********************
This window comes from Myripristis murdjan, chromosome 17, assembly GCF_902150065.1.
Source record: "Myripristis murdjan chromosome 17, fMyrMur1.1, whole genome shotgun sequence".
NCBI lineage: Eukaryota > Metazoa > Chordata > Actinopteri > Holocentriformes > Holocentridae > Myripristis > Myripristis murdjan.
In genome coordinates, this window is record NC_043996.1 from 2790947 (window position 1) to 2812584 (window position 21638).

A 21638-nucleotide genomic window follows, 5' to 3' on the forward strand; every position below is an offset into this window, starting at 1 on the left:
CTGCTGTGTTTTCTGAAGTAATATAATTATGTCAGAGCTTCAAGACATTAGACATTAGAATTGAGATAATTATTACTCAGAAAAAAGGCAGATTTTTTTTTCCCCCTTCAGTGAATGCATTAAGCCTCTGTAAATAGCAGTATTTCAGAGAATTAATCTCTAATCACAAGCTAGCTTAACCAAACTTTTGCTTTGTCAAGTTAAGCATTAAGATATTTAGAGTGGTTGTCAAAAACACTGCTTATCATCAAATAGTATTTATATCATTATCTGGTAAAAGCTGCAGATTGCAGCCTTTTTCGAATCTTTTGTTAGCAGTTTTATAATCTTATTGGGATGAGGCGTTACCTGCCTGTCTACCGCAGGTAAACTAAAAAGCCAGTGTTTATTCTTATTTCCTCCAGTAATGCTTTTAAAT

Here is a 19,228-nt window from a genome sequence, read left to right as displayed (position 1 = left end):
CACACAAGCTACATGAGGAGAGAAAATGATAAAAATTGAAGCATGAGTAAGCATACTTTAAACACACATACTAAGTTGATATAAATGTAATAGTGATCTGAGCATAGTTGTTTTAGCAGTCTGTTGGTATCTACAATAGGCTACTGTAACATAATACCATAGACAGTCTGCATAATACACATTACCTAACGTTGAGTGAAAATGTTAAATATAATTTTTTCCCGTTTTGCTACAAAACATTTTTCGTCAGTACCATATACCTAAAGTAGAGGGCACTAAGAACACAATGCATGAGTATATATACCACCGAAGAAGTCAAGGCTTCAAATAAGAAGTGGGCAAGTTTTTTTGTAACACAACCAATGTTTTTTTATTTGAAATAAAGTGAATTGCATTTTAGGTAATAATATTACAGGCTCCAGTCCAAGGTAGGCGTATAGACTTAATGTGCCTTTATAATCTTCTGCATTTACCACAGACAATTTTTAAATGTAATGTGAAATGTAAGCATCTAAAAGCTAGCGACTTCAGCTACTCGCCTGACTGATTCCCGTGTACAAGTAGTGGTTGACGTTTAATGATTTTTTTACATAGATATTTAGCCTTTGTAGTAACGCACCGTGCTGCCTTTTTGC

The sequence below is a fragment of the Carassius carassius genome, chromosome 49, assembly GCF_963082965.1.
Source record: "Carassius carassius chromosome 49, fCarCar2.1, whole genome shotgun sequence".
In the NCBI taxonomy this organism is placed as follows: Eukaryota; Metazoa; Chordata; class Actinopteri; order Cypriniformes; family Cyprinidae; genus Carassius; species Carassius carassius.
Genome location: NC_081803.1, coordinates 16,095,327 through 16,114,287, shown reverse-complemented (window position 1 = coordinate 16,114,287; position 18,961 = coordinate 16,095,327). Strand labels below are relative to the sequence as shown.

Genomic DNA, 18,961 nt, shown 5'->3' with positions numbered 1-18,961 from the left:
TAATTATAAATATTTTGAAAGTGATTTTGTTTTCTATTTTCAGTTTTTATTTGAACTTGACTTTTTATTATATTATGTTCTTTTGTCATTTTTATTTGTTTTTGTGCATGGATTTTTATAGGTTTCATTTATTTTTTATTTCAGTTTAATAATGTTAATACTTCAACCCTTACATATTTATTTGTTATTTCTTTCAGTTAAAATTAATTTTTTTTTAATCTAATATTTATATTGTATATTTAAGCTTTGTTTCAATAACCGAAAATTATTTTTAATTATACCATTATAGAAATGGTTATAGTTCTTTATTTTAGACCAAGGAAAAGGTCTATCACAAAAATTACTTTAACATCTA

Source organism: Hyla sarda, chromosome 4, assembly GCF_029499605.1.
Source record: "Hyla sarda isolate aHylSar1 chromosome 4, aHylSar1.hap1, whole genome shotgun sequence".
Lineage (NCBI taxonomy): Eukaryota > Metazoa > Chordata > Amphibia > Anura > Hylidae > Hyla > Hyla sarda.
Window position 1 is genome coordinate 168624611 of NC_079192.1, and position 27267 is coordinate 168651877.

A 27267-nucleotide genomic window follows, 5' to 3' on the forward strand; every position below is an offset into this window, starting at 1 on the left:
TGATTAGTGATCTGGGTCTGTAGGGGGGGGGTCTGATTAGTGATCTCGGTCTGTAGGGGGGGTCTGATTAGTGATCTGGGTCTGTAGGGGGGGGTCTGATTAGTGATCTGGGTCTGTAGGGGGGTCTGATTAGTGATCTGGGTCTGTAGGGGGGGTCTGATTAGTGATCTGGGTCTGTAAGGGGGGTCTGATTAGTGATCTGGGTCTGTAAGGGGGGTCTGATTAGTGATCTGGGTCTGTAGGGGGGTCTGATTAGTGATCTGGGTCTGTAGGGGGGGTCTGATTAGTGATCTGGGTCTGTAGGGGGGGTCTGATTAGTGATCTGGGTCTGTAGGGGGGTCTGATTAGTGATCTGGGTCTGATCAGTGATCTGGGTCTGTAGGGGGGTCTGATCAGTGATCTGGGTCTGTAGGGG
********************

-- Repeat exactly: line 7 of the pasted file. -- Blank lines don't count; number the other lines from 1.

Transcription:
Here is a 19,228-nt window from a genome sequence, read left to right as displayed (position 1 = left end):